I have had the good fortune to have some clients that were not driven by maximizing the FAR so much as building to their limited budget and providing the best design value.

Marshall Purnell, FAIA, is director of Devrouax + Purnell Architects, and former president of the American Institute of Architects. 

Architecture Local

Roger Lewis on the Height Limit

Greater Greater Washington asked accomplished architects to weigh in on the positives and negatives of the height limit. This testimony from the NCPC hearings on the Height Limit is part of that series.  

Thanks to these historic limits, the nation’s capital has remained a uniquely memorable, low- and mid-rise city. From many places in the city, views of America’s most iconic, symbolically significant structures – the U.S. Capitol, the Washington Monument, the Lincoln and Jefferson memorials, the White House – have been preserved because downtown skyscrapers cannot be erected.

Yet there are places in the District of Columbia where height limits established decades ago are today inappropriate and unnecessarily constraining, a reflection of outdated planning and zoning practices from the early and mid-20th century. These practices were characterized most notably by designation of large areas – land use zones – within the city limited to predominantly one use and uniform height limit. Broad-brush, one-size-fits-all planning and zoning failed to take into account, within each land use zone, locational variations in topography, solar orientation, views and vistas, proximity to parks, adjacency to civic open spaces, and infrastructure, especially transit. It did not differentiate between mid-block properties and properties at major intersections.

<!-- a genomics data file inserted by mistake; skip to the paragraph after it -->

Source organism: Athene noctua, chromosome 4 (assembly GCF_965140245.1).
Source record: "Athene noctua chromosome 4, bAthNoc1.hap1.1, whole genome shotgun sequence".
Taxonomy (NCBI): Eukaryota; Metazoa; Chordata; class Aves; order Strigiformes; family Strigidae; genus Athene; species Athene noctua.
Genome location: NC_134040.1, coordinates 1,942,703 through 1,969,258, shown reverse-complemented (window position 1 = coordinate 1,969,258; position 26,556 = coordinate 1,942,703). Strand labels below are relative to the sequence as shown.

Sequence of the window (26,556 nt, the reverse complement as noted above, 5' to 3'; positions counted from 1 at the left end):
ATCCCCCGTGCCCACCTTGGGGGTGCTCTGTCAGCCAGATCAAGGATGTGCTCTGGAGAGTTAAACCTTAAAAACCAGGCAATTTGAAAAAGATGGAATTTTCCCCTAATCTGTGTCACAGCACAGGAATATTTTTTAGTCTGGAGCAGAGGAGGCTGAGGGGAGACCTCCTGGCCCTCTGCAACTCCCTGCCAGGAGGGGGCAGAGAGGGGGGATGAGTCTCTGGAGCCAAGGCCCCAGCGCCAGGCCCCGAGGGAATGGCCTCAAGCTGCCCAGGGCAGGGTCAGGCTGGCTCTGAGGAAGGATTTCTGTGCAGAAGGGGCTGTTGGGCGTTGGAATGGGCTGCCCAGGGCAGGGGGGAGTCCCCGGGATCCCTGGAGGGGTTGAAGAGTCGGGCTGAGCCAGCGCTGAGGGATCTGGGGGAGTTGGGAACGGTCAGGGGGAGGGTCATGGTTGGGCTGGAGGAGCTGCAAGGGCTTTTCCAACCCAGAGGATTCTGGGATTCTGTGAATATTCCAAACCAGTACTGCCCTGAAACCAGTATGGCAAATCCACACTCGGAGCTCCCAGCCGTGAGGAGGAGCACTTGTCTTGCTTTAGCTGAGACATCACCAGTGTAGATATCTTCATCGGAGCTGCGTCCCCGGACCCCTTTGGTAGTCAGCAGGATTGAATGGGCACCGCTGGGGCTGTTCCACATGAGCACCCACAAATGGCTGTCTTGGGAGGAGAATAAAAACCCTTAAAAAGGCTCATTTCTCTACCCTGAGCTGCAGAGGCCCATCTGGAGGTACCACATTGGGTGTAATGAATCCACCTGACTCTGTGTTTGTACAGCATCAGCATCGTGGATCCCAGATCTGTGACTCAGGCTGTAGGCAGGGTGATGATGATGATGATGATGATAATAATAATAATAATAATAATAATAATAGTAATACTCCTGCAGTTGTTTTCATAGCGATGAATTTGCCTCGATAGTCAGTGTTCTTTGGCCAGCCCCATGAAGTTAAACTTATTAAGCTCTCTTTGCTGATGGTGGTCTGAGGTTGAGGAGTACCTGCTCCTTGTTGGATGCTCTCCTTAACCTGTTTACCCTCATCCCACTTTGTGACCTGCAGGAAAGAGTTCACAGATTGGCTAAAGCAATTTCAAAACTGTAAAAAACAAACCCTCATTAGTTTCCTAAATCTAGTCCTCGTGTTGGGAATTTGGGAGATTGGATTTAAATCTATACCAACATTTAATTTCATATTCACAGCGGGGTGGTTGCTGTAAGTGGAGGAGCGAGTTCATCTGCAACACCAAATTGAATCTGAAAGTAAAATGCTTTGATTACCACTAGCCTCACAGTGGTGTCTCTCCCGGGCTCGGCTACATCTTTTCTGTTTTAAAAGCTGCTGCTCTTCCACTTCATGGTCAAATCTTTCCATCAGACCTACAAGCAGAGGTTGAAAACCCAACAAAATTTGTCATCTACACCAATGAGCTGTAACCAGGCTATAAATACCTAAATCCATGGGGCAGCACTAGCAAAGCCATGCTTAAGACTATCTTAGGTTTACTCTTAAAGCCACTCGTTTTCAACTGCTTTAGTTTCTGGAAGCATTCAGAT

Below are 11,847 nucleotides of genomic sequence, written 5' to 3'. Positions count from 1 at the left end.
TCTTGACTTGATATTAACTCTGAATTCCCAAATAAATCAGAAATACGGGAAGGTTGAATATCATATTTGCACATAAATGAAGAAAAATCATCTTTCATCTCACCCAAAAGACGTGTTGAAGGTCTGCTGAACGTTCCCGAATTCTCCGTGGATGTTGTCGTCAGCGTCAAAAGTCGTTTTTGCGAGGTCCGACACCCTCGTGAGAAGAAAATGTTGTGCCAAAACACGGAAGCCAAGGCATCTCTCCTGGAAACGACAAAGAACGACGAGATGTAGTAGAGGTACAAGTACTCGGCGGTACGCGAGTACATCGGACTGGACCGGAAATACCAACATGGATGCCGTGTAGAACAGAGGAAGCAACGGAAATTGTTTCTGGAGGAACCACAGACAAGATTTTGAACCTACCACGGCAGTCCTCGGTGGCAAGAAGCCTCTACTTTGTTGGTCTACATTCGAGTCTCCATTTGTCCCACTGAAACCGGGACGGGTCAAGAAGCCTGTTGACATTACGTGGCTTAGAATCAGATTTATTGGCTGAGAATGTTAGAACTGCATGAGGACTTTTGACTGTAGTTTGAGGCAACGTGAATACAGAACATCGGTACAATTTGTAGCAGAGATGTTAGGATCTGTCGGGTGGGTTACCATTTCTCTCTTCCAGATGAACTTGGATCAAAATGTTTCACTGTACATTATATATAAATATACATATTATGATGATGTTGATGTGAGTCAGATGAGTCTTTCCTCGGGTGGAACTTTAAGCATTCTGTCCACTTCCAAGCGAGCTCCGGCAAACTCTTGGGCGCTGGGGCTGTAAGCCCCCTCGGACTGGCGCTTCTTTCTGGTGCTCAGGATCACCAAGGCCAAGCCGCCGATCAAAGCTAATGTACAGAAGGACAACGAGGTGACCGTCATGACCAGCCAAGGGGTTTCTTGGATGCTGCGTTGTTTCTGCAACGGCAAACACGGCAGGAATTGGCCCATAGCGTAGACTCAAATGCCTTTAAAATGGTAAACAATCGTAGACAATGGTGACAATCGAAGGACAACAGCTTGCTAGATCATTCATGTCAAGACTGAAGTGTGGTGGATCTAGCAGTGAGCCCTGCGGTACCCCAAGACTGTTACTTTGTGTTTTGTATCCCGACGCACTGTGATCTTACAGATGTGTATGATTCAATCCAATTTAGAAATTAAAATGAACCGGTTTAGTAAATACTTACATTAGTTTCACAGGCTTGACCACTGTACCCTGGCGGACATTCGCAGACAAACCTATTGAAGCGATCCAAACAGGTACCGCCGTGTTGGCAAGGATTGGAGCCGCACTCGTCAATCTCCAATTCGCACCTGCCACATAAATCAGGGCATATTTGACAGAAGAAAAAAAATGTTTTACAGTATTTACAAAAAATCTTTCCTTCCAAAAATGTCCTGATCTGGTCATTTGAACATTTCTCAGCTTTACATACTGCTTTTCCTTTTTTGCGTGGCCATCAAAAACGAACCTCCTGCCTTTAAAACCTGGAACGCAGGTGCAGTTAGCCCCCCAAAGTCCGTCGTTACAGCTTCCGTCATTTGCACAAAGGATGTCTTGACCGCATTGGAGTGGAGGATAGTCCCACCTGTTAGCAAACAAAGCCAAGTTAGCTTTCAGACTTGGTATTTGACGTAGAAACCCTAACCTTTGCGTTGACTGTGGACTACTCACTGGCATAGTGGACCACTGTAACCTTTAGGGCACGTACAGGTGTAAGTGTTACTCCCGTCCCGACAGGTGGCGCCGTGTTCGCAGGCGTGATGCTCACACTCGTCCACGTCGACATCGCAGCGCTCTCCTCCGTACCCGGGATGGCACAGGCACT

Today’s city planning, urban design and architectural principles and techniques – such as computer-based Geographic Information Systems (GIS) – are far more sophisticated and effective. Broadbrush strategies of the past are obsolete. We now can engage in fine-grain planning, urban design and zoning. We can identify, analyze and designate specific sites in the city where increased building height and density make great sense aesthetically, environmentally, functionally, socially and economically. This “smart growth” approach can enhance the city’s urban and architectural qualities while yielding fiscal benefits for the city. Furthermore, enacted as an incentive bonus overlaying existing zoning in appropriate locations, increased building height limits – and density – can engender development of much needed affordable housing.

Where should height limits change? In the downtown l’Enfant Plan area of the District, including traditional residential neighborhoods, height limits should remain substantially unchanged to preserve the center city’s dominant character and skyline. But there are specific sites – such as the Southwest and Anacostia River waterfronts – where upward adjustment of height limits would be beneficial without jeopardizing the city’s historic profile. Outside the l’Enfant Plan area, many sites could be suitable for higher buildings, especially near Metro stations and major roadways.

The only equitable, professionally responsible method for identifying places to raise height limits, and for determining new height limits, is to create a detailed, city-wide plan, prior to any rezoning, based on a rigorous, comprehensive study. This is essential to avoid piecemeal, property-by-property relaxation of height limits through variances, exceptions and ad hoc rezonings, a process too often influenced by political and financial pressures. Because municipal and federal interests are involved, the building height study and plan should be prepared collaboratively and transparently by the D.C. Office of Planning and the National Capital Planning Commission.